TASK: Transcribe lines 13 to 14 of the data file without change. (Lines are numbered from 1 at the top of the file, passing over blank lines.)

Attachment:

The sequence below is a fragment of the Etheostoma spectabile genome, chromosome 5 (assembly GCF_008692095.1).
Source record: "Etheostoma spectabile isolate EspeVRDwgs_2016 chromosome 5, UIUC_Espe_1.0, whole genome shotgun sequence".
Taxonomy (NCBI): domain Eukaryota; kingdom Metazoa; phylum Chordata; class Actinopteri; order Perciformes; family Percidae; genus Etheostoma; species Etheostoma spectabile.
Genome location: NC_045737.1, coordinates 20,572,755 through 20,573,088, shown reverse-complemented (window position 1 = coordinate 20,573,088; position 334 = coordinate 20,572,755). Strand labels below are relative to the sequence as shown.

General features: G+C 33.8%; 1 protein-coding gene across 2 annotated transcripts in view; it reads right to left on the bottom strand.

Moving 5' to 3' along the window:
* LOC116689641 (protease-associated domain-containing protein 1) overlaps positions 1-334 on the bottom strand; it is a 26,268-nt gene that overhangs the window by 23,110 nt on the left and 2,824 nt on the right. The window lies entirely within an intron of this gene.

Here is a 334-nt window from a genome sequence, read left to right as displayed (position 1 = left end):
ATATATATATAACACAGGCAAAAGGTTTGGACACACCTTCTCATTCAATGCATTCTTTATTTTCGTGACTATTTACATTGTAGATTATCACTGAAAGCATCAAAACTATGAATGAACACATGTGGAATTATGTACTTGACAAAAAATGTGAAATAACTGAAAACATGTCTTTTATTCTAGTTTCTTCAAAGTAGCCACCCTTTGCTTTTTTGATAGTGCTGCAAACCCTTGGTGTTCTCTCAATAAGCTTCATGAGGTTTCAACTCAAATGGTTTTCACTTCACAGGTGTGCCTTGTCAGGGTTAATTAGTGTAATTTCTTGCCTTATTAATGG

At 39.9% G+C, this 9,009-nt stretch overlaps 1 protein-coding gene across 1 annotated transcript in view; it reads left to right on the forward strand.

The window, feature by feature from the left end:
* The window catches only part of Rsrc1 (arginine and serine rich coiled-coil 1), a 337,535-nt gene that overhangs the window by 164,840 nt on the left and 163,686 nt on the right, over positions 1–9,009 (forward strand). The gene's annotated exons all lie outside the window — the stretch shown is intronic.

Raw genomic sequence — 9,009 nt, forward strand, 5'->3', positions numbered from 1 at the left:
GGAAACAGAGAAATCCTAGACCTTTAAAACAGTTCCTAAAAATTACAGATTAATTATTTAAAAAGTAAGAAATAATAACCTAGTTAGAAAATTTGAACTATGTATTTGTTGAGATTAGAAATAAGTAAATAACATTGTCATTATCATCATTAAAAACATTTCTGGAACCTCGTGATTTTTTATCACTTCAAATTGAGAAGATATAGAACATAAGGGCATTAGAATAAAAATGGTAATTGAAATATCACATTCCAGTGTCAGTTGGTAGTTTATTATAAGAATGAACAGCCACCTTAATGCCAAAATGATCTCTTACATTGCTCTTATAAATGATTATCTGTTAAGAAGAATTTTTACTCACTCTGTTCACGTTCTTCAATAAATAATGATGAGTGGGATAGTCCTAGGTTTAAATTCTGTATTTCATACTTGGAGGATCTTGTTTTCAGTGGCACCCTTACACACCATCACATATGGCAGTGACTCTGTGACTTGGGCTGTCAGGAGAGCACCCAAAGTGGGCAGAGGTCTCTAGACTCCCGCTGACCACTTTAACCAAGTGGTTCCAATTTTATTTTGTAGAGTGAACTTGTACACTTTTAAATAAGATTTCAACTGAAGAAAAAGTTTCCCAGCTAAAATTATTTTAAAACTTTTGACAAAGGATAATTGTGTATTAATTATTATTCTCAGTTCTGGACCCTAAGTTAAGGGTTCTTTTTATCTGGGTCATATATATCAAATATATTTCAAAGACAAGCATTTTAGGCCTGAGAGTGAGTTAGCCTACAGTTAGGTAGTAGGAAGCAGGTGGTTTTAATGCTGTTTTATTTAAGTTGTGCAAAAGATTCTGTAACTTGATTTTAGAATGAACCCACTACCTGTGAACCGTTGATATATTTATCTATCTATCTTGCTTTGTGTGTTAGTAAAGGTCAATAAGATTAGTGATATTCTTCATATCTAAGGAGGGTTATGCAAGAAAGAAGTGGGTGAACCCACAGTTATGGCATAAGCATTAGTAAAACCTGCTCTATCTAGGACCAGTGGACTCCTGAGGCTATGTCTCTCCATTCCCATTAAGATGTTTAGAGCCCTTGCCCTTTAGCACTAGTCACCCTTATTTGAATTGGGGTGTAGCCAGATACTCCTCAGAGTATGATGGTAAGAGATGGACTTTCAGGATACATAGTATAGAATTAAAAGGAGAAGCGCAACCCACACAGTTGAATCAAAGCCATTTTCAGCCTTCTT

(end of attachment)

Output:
Raw genomic sequence — 9,009 nt, forward strand, 5'->3', positions numbered from 1 at the left:
GGAAACAGAGAAATCCTAGACCTTTAAAACAGTTCCTAAAAATTACAGATTAATTATTTAAAAAGTAAGAAATAATAACCTAGTTAGAAAATTTGAACTATGTATTTGTTGAGATTAGAAATAAGTAAATAACATTGTCATTATCATCATTAAAAACATTTCTGGAACCTCGTGATTTTTTATCACTTCAAATTGAGAAGATATAGAACATAAGGGCATTAGAATAAAAATGGTAATTGAAATATCACATTCCAGTGTCAGTTGGTAGTTTATTATAAGAATGAACAGCCACCTTAATGCCAAAATGATCTCTTACATTGCTCTTATAAATGATTATCTGTTAAGAAGAATTTTTACTCACTCTGTTCACGTTCTTCAATAAATAATGATGAGTGGGATAGTCCTAGGTTTAAATTCTGTATTTCATACTTGGAGGATCTTGTTTTCAGTGGCACCCTTACACACCATCACATATGGCAGTGACTCTGTGACTTGGGCTGTCAGGAGAGCACCCAAAGTGGGCAGAGGTCTCTAGACTCCCGCTGACCACTTTAACCAAGTGGTTCCAATTTTATTTTGTAGAGTGAACTTGTACACTTTTAAATAAGATTTCAACTGAAGAAAAAGTTTCCCAGCTAAAATTATTTTAAAACTTTTGACAAAGGATAATTGTGTATTAATTATTATTCTCAGTTCTGGACCCTAAGTTAAGGGTTCTTTTTATCTGGGTCATATATATCAAATATATTTCAAAGACAAGCATTTTAGGCCTGAGAGTGAGTTAGCCTACAGTTAGGTAGTAGGAAGCAGGTGGTTTTAATGCTGTTTTATTTAAGTTGTGCAAAAGATTCTGTAACTTGATTTTAGAATGAACCCACTACCTGTGAACCGTTGATATATTTATCTATCTATCTTGCTTTGTGTGTTAGTAAAGGTCAATAAGATTAGTGATATTCTTCATATCTAAGGAGGGTTATGCAAGAAAGAAGTGGGTGAACCCACAGTTATGGCATAAGCATTAGTAAAACCTGCTCTATCTAGGACCAGTGGACTCCTGAGGCTATGTCTCTCCATTCCCATTAAGATGTTTAGAGCCCTTGCCCTTTAGCACTAGTCACCCTTATTTGAATTGGGGTGTAGCCAGATACTCCTCAGAGTATGATGGTAAGAGATGGACTTTCAGGATACATAGTATAGAATTAAAAGGAGAAGCGCAACCCACACAGTTGAATCAAAGCCATTTTCAGCCTTCTT